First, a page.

Health & Wellness
PROBIOTIC bacteria given to autistic children improved their concentration and behaviour so much that medical trials collapsed because parents refused to accept placebos, a scientist revealed yesterday.
The effect of the bacteria was so pronounced that some of the parents taking part in what was supposed to be a blind trial realised their children were taking something other than a placebo.
For people carrying a mutation that causes the rare genetic disease - pyruvate kinase deficiency - it's not all bad news. The mutation also protects against malaria.
About one in 20,000 people have two copies of a genetic mutation that prevents red blood cells from producing energy and causes anaemia. Patients with the condition often die young.
In image-conscious France, it may soon be a crime to glamorise the ultra-thin. New legislation aims crack down on websites that advise anorexics how to starve - and could be used to hit fashion industry heavyweights, too.
The French parliament's lower house has adopted the groundbreaking bill that would make it illegal to incite extreme thinness.
It recommends fines of up to 45,000 euros ($A76,805) and three-year prison sentences for offenders. It next goes to the Senate in the coming weeks.
The traditional face of survivalism is that of a shaggy loner in camouflage, holed up in a cabin in the wilderness and surrounded by cases of canned goods and ammunition.
It is not that of Barton M. Biggs, the former chief global strategist at Morgan Stanley. Yet in Mr. Biggs's new book, Wealth, War and Wisdom, he says people should "assume the possibility of a breakdown of the civilized infrastructure."
Never mind the economic crisis. Focus for a moment on a more urgent threat: the great food recession that is sweeping the world faster than the credit crunch. You have probably seen the figures by now: the price of rice has risen by three-quarters over the past year, that of wheat by 130%. There are food crises in 37 countries. One hundred million people, according to the World Bank, could be pushed into deeper poverty by the high prices.
But I bet that you have missed the most telling statistic. At 2.1bn tonnes, the global grain harvest broke all records last year - it beat the previous year's by almost 5%. The crisis, in other words, has begun before world food supplies are hit by climate change. If hunger can strike now, what will happen if harvests decline?
Comment: Yes, the article is surreal. The trouble is, Monbiot is writing about the final chapter of a train wreck that has been in the making for thousands of years. There is so much wrong about the way modern society is organized, that approaching from his position of trying to work out what to eat and what not to eat completely misses the fundamental point.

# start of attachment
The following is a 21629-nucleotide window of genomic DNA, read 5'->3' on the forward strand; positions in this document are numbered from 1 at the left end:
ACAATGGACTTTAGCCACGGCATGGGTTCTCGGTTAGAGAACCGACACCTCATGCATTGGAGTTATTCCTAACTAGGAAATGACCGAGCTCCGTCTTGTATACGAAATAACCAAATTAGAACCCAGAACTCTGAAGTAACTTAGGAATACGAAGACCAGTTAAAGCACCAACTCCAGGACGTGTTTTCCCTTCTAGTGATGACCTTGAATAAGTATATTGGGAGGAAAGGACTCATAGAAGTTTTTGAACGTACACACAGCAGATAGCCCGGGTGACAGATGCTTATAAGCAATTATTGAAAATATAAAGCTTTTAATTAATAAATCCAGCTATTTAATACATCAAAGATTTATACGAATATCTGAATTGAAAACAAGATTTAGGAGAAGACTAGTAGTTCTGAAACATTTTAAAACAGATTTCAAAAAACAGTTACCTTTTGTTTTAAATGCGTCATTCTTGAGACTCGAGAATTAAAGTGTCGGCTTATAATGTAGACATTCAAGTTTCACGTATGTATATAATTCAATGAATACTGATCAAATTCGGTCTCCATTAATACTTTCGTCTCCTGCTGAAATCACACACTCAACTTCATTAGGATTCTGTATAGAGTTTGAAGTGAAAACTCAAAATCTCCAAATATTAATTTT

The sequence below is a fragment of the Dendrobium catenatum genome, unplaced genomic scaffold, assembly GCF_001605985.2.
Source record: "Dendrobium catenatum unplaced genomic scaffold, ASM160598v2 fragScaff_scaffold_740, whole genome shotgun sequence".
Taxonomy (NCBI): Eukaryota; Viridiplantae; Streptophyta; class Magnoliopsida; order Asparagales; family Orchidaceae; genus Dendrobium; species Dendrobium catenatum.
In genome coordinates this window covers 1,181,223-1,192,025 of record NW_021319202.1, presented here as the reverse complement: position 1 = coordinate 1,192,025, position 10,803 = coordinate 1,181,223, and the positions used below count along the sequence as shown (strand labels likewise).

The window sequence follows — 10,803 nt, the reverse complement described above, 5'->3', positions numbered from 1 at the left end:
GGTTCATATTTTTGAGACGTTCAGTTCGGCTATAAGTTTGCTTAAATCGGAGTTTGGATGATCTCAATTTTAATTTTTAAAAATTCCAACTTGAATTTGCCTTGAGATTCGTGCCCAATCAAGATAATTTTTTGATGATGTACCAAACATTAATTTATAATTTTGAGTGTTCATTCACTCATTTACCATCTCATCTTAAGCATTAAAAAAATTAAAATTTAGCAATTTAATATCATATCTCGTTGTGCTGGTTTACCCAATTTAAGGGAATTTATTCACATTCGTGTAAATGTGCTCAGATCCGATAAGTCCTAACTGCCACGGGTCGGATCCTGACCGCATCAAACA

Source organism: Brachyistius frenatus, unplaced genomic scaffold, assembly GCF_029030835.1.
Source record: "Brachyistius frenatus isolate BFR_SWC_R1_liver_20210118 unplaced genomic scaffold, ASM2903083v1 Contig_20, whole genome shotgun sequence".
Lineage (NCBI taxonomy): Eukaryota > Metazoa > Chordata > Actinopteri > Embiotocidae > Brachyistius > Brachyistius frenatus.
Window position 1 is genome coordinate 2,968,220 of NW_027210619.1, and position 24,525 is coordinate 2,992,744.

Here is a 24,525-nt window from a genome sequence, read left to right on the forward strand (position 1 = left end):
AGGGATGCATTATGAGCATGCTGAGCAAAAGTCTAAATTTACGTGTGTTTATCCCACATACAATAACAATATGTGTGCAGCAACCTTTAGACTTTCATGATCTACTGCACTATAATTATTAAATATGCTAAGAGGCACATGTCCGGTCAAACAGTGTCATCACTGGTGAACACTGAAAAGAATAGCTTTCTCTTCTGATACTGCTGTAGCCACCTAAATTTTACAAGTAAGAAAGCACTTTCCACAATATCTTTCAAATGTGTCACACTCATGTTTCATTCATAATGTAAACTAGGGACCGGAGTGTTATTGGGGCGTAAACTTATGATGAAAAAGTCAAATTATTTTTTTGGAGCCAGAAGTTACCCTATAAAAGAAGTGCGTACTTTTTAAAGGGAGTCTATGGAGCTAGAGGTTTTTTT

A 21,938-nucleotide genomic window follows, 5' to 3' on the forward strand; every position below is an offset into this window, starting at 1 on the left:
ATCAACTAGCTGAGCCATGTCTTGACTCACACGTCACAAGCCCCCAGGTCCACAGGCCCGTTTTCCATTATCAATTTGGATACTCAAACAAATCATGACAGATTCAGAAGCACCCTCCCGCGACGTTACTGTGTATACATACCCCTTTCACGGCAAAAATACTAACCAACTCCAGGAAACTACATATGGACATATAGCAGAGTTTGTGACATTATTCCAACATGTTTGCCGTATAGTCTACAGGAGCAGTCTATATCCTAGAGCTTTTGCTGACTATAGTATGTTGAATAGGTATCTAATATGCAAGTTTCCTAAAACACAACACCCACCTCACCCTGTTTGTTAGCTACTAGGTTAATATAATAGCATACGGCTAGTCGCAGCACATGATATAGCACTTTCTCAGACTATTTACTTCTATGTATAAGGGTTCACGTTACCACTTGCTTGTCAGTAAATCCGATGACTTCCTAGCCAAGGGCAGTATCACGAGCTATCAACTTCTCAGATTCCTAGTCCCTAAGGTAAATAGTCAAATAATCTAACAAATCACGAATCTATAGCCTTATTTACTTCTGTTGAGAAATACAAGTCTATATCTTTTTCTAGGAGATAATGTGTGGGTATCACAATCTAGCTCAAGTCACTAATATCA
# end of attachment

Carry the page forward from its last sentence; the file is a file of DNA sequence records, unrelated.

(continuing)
We are prisoners in a system that was set up to bring us where we are now. It is a system run by, and using a model of people who cannot consider long-term goals. They have no inner life that would permit them to imagine the consequences of what they do. Even then, they have no conscience, no ability to feel for another human being.
What we see today is the result of such individuals running the show, and no amount of tinkering a la Monbiot is going to fix it. Only getting down to the root of the problem, that is, understanding the true nature of the rulers of our planet, the psychopaths and other deviants, seeing the system they have constructed and how it has infiltrated itself into each of us, into how we think and act, and rooting this poison out of ourselves and our leaders out of their posts of authority, has any hope of improving our lot.
Mon, 14 Apr 2008 13:37 CEST
A significant proportion of Lebanese people have experienced at least one mental disorder at some point in their lives, according to a new study, with war exposure increasing the likelihood of onset.
The state Department of Health reported today one additional human case of West Nile virus for 2008. The new case is in Madison County
Valued for it's antibacterial and odor-fighting properties, nanoparticle silver is becoming the star attraction in a range of products from socks to bandages to washing machines. But as silver's benefits propel it to the forefront of consumer nanomaterials, scientists are recommending a closer examination of the unforeseen environmental and health consequences of nanosilver.
LINCOLN, Neb. -- The Legislature has advanced a bill that would require fluoride be added to water over the objection of some lawmakers who say the substance is poisonous.
Comment: So, despite:
1) the evidence being presented against fluoridation, and
2) the fact that most communities are already being fluoridated, and
3) many communities have previously chosen to opt-out of fluoridation,
the authoritarians such as Sen. Johnson are trying to introduce legislation to make fluoridation mandatory for all towns over 1000 people. Does this suggest some sort of agenda that might not be in the people's best interest? Even a - dare it be said - conspiracy of some sort?
Research has suggested vitamin supplements do not extend life and could even lead to a premature death. A review of 67 studies found "no convincing evidence" that antioxidant supplements cut the risk of dying.
Scientists at Copenhagen University said vitamins A and E could interfere with the body's natural defences. "Even more, beta-carotene, vitamin A, and vitamin E seem to increase mortality," according to the review by the respected Cochrane Collaboration.